When Charles Watson Sr. got home from work on Mar. 24, 1987, he found his wife stabbed to death on their couch.
Karen Ann Watson, 41, of Lake Wales, was sexually battered and brutally murdered the day before her twin sons’ 16th birthday. Nearly 30 years passed before her family saw the case come to a close.
After four hours of deliberation Thursday, a jury found 67-year-old Carl McCauley guilty of first-degree murder and sexual battery. He was immediately sentenced to life for both counts by Judge Harb.
Assistant State Attorneys John Waters and Kristie Ducharme tried the case, which lasted almost two weeks. In opening statements Feb. 8, Waters took jurors back to the afternoon Watson was killed.
She was getting ready to leave her home off Old Polk City Road in Lake Wales and head to work. Watson and her eldest son, Charles Watson Jr., worked at Disney, and she was known to leave her house at exactly 1 p.m. to make it on time.
Watson called her son about 12:30 p.m. She was at home alone getting ready for work.
“Charles hung up the phone with his mother having no idea it would be the last time he would speak to her,” Waters said, adding that Charles Watson Jr. intended to meet his mother at work that afternoon.
About 12:45 p.m., a meter reader stopped by the Watson residence. He didn’t notice anything strange or hear any suspicious noises.
It wasn’t until just past 1 p.m. that a neighbor started to suspect something was wrong. Ouida Granger lived down the street and needed to fuel her school bus before heading to the school.
When Granger drove past Watson’s home, she noticed a few things that didn’t sit right with her: Watson’s car was still in the driveway, and a vehicle she’d never seen before was parked on the road in front of the house.
“Karen should have been gone for work by the time Granger left for work,” Waters said. “As she (Granger) goes by, she gets a good look at the automobile. … She looks up in the rear view mirror and sees a man run from one side of the road, past the car, and make a beeline for the front of that trailer.”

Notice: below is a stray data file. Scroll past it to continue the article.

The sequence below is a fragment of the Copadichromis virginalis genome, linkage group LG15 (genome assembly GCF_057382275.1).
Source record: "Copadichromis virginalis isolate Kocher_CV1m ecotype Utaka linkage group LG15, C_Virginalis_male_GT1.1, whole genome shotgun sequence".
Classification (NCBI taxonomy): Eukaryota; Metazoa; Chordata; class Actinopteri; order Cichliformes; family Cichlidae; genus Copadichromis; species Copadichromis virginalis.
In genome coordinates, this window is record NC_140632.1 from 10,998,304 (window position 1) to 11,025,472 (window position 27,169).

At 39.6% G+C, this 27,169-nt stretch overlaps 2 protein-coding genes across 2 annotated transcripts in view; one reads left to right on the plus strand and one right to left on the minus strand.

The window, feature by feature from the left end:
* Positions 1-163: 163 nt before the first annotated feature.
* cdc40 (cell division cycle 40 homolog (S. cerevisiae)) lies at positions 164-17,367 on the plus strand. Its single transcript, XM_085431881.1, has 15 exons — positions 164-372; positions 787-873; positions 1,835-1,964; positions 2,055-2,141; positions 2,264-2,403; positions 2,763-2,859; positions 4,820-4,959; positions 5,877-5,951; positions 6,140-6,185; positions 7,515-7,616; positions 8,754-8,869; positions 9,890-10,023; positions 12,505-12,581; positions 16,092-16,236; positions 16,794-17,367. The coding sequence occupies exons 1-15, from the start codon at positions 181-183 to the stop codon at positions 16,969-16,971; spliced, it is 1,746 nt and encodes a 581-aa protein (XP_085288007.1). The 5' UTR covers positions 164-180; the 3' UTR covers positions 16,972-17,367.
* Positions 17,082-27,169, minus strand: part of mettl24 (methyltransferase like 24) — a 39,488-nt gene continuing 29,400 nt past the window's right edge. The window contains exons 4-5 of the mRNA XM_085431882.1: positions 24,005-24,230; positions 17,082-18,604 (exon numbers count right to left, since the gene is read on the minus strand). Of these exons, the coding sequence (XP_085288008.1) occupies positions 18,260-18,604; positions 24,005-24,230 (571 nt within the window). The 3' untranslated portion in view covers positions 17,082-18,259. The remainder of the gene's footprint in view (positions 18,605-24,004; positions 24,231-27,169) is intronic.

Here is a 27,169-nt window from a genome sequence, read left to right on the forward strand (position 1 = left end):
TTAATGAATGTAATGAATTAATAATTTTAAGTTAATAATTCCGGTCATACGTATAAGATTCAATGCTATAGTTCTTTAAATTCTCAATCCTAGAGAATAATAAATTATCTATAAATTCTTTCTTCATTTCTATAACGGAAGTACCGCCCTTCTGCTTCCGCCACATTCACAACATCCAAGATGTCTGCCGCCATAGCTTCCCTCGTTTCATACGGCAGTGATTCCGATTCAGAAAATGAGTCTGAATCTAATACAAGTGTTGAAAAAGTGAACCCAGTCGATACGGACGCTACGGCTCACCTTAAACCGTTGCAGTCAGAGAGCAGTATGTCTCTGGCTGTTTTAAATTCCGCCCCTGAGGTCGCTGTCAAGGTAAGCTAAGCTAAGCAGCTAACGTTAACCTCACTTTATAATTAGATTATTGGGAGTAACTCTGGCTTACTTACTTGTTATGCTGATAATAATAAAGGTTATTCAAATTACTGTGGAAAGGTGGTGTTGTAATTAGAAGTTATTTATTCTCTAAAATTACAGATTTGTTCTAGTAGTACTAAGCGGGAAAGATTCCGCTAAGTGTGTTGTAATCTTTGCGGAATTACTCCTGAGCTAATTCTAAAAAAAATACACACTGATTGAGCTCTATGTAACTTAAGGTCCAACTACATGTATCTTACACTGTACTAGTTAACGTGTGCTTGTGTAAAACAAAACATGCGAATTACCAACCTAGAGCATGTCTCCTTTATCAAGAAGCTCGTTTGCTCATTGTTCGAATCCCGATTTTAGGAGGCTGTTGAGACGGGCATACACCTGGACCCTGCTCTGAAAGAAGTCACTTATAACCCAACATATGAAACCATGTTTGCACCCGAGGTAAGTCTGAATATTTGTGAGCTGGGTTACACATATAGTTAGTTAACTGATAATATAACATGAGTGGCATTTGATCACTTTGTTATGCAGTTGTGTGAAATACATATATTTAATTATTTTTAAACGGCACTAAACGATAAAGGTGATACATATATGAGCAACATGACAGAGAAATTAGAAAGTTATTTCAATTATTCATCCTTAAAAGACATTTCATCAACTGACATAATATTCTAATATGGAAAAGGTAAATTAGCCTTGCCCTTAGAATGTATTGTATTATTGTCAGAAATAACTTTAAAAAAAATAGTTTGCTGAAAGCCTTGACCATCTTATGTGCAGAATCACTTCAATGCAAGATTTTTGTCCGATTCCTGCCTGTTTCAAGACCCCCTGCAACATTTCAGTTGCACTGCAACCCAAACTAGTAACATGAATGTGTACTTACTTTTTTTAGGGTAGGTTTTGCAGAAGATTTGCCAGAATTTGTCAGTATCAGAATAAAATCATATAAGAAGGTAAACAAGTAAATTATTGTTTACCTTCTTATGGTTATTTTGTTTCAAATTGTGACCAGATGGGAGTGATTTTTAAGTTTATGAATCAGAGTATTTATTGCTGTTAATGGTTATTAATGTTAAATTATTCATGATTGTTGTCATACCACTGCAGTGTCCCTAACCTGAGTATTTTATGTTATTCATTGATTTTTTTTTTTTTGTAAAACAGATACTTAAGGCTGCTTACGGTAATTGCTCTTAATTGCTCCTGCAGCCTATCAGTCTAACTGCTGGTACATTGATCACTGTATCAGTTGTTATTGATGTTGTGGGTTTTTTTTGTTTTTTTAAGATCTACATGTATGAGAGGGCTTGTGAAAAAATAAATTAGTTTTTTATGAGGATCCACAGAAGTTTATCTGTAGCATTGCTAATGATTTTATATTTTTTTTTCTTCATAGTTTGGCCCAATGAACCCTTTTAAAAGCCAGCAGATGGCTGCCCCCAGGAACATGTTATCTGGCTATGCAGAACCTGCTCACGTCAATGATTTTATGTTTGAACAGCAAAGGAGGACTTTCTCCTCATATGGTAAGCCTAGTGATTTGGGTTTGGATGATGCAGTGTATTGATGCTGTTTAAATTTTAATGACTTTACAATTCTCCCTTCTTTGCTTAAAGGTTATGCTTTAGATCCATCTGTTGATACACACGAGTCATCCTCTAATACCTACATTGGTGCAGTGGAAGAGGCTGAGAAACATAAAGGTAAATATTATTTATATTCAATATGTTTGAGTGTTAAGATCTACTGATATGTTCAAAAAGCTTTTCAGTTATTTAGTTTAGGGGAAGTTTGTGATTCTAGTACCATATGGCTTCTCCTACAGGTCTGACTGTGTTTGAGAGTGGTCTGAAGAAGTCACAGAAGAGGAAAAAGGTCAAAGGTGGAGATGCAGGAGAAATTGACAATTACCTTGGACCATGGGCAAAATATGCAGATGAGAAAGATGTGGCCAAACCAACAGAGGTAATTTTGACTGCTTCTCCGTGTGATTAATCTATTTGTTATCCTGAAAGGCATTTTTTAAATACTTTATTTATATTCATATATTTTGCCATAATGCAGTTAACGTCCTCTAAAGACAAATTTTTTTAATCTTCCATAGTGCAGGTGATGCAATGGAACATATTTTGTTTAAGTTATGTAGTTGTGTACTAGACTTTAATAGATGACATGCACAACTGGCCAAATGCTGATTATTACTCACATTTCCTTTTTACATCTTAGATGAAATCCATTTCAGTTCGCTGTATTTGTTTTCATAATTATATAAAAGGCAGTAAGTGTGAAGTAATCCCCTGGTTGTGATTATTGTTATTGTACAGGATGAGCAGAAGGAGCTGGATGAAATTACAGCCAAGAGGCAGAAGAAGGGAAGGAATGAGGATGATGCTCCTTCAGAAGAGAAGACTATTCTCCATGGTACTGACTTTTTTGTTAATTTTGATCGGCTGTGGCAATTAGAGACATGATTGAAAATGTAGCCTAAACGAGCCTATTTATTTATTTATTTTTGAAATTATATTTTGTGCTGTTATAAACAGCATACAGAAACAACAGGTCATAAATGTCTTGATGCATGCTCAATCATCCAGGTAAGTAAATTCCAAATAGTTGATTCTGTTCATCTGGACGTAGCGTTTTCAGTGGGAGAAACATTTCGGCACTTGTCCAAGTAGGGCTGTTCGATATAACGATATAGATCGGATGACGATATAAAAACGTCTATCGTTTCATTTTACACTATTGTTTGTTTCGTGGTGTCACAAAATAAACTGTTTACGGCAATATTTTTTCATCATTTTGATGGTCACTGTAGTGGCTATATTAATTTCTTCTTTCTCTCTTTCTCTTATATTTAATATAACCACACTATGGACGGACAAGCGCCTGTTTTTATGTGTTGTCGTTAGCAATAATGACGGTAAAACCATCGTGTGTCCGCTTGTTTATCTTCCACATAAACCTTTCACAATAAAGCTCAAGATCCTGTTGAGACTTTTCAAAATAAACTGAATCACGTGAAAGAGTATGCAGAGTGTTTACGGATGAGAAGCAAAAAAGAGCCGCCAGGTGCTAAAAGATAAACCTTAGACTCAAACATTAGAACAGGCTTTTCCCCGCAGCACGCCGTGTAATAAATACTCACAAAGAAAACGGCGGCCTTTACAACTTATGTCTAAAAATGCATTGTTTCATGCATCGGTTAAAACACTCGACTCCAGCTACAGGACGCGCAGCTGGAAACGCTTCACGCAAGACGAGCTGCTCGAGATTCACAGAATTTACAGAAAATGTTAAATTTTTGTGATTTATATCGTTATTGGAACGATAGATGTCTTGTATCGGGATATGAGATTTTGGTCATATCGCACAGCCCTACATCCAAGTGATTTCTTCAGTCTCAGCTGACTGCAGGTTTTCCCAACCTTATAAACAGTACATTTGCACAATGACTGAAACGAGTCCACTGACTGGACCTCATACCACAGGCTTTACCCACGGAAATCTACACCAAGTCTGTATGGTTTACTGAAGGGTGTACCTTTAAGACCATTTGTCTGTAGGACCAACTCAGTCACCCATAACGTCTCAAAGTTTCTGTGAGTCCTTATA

“That man was not Charles Watson,” Waters said.
Charles Watson Sr. got home about 1:30 p.m. to find his wife slumped over on their couch with blood spatter on the wall behind her and on the carpet in front of her. She’d been stabbed 11 times in her torso, neck, throat and face and had pierced internal organs.
A 911 call was made by a neighbor at 1:45 p.m. because Watson was unable to calmly place the call himself.
“His state of emotion was out of control,” Waters said. “He was unintelligible for the most part.”
When law enforcement arrived – in addition to the blood found on and around the couch – they found specks of blood and other bodily fluids on Watson’s bed. But because DNA science was still new in the late 1980s, they were unable to identify whose fluids were found.
“The case goes cold because they can only say for sure that she’s had sex and that she’s been stabbed to death,” Waters told jurors. “They also have the statement from Granger about the strange car and the man she saw run. But she was not spoken to again until 1989.”
Officers were able to verify that McCauley owned the same type of vehicle Granger saw at Watson’s house the day of her murder, but the case ended up back on the shelf, where it would stay for almost 10 years.
In 1998, a DNA profile was obtained from Charles Watson Sr., and he was ruled out as a suspect. It wasn’t until 2014 that detectives found McCauley in Ohio and sat him down for an interview.
He denied knowing Watson, having sex with her or ever being in her house, yet his DNA was a complete match.
“When I say a complete match,” Waters said, “it’s one in some astronomical number.”
In trial, McCauley’s defense attorney claimed that if McCauley was guilty, he would have run from law enforcement instead of staying in Polk County for more than 10 years.
“You know the reason why he’ doesn’t have to run for 27 years?” Waters asked in closing statements. “He’d managed to get away with it. He got away with it for a long time.”
The defense also claimed McCauley and Karen Watson were having an affair, which gives her husband motive to murder her.
“Does it sound reasonable that Watson would butcher his wife in a house his sons are coming home to live in the day before their 16th birthday?” Waters asked the jury in closing statements Feb. 15. Watson continued living in their house until he died in 2014.
Waters reminded jurors that Charles Watson Sr. did not have any injuries, which would be inconsistent with a violent murder like Karen Watson’s.
“Whoever did this has a lot of cleaning up to do,” Waters said, adding that law enforcement also examined Charles Watson Sr.’s clothing and did not find blood on it.
“Carl McCauley is either the most unlucky man in the world when considering all these circumstances,” Waters said, “or he sits before you a guilty man.”